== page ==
# Unknown Light Source Through Polarizer

1. Mar 27, 2012

### kkcolwell

I recently had a homework problem that asked the following. Can someone please explain to me how in the world this can be true?! It makes no sense to me that you can get an intensity that is equal to when light is passed through a vertical transmission axis and a horizontal transmission axis....

When light from an unknown source, with intensity 1.60 × 10−2 W/m2, passes through a polarizer with a horizontal transmission axis, the intensity of the light transmitted is 8.00 × 10−3 W/m2. When the light from the unknown source passes through a polarizer with a vertical transmission axis, the intensity of the light transmitted is again 8.00 × 10−3 W/m2.

These are the choices. To me I would think that maybe it would be unpolarized since the electromagnetic fields are randomly oriented so maybe it could go through both, but that does not seem logical to me....

the light from the unknown source is unpolarized
the light from the unknown source is linearly polarized
the light could be unpolarized or linearly polarized

All I ask is for some clarification because I am finding this section to be very troublesome....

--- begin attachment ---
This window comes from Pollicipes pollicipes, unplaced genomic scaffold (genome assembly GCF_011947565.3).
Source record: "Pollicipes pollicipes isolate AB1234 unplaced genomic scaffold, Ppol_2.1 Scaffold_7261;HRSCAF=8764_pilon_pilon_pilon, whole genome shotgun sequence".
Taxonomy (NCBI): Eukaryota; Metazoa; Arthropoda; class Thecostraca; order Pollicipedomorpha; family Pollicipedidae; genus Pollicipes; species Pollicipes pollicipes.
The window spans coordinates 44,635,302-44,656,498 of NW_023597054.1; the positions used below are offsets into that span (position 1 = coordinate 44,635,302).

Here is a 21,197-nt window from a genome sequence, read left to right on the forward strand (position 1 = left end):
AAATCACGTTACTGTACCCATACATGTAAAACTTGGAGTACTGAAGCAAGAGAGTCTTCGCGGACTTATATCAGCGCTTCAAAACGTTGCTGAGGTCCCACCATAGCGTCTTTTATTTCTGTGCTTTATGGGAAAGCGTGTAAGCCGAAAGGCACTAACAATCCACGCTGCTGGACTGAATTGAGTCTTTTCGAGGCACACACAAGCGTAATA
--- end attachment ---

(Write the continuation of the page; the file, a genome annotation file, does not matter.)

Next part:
2. Mar 28, 2012

### sophiecentaur

If the source were linearly polarised and it just happened to be polarised at 45°, you would get half the power through the polariser in both orientations (but it would need to be 45°. If unpolarised, you would get half power for all orientations. Any of the three choices are reasonable. A2 or A3 could be the answer they're after but the more likely answer would be A1 because it doesn't require a particular pair of orientations. It's a good question because you have to think about it and you would really need to argue a case fro whichever answer you went for.
In real life, you'd wiggle the polariser about a bit and see if the power varied - if not then the answer is Unpolarised.

3. Apr 5, 2012

### Claude Bile

From the answers you give, the only possible answer is that the light must be unpolarised. There can be no degree of linear polarisation.

Technically, the light could also be circularly polarised; but since this is not offered as an option, the first answer must be true.

Claude.